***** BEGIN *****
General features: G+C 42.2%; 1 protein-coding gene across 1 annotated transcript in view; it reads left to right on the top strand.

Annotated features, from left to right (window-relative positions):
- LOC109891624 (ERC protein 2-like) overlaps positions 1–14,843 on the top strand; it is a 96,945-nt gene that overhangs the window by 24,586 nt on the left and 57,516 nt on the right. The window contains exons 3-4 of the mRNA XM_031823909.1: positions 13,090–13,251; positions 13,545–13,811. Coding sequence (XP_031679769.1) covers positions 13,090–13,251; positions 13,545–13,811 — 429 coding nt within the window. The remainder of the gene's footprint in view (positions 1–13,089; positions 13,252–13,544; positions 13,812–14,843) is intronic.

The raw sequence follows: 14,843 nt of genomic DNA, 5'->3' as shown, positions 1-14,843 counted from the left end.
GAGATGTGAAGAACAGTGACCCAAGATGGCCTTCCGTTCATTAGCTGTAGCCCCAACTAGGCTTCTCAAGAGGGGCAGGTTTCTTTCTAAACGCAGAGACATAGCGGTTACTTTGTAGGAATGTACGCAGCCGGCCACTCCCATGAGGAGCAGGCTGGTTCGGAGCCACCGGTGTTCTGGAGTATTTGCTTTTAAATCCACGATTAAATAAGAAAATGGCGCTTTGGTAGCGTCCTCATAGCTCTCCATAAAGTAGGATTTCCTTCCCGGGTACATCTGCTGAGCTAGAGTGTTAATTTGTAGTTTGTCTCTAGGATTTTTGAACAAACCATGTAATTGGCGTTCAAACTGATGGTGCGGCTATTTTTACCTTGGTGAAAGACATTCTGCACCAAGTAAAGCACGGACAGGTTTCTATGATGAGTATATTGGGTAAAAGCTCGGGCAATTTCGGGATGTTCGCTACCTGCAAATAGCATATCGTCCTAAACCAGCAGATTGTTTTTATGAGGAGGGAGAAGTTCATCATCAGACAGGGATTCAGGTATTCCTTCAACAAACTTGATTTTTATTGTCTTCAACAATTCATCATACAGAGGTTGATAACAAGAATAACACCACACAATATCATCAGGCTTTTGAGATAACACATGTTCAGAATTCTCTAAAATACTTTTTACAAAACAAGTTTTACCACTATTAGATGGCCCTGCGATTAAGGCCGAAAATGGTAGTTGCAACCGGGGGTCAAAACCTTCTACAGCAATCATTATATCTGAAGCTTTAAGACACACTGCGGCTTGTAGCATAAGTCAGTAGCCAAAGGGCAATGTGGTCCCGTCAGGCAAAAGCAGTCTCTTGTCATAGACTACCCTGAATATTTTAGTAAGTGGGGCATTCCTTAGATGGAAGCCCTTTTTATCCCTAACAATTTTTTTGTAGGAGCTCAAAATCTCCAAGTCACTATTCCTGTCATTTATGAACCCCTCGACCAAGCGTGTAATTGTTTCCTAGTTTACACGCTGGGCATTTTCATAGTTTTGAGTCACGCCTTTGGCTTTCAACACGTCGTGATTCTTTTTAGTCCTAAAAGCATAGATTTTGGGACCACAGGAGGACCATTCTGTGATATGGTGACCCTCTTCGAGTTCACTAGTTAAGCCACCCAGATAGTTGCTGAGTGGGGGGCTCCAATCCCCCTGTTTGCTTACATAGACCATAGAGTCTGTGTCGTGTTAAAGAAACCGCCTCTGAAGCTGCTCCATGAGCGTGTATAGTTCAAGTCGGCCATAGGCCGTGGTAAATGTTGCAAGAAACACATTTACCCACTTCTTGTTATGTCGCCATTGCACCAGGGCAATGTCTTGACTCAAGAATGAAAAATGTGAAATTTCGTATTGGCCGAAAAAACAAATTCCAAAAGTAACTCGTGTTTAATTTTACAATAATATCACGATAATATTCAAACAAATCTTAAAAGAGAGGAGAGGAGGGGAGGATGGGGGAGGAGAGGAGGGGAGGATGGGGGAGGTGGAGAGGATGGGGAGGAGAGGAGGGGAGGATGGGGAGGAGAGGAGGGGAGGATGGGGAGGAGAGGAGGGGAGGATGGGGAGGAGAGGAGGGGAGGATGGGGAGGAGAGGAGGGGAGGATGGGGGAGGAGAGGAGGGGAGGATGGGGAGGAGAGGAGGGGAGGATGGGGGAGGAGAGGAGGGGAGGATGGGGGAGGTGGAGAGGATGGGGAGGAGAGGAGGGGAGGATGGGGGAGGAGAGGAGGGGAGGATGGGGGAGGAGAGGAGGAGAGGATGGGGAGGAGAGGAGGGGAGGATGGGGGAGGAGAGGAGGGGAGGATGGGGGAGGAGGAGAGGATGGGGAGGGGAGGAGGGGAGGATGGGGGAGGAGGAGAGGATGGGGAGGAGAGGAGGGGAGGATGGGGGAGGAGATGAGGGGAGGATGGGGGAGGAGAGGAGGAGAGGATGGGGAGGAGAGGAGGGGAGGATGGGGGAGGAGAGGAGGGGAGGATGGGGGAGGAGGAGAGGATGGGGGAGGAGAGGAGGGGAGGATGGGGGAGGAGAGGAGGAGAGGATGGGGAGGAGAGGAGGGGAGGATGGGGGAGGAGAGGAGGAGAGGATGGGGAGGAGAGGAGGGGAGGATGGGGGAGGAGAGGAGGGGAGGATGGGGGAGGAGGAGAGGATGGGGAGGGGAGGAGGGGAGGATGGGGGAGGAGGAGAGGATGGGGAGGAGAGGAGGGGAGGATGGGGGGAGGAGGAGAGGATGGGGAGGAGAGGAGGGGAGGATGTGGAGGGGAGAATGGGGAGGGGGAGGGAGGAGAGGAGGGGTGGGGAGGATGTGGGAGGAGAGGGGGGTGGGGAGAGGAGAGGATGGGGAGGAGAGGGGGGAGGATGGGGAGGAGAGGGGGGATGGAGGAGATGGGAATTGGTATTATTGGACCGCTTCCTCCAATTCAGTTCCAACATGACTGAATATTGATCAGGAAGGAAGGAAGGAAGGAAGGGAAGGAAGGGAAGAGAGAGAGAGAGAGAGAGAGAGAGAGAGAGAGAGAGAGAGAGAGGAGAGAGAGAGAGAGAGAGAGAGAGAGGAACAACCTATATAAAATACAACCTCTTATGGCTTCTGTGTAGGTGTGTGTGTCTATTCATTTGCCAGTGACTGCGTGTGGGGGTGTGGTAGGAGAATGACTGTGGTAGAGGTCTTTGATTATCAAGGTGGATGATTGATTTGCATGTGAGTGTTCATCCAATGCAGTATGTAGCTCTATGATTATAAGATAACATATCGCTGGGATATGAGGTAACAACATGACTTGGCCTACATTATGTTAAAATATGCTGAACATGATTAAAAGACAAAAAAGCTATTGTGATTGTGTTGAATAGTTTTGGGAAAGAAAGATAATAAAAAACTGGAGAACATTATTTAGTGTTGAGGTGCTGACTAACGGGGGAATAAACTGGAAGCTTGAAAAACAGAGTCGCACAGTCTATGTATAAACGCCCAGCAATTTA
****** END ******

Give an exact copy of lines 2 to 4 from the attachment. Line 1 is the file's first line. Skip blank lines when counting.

Annotated features, from left to right (window-relative positions):
- LOC109891624 (ERC protein 2-like) overlaps positions 1–14,843 on the top strand; it is a 96,945-nt gene that overhangs the window by 24,586 nt on the left and 57,516 nt on the right. The window contains exons 3-4 of the mRNA XM_031823909.1: positions 13,090–13,251; positions 13,545–13,811. Coding sequence (XP_031679769.1) covers positions 13,090–13,251; positions 13,545–13,811 — 429 coding nt within the window. The remainder of the gene's footprint in view (positions 1–13,089; positions 13,252–13,544; positions 13,812–14,843) is intronic.

The raw sequence follows: 14,843 nt of genomic DNA, 5'->3' as shown, positions 1-14,843 counted from the left end.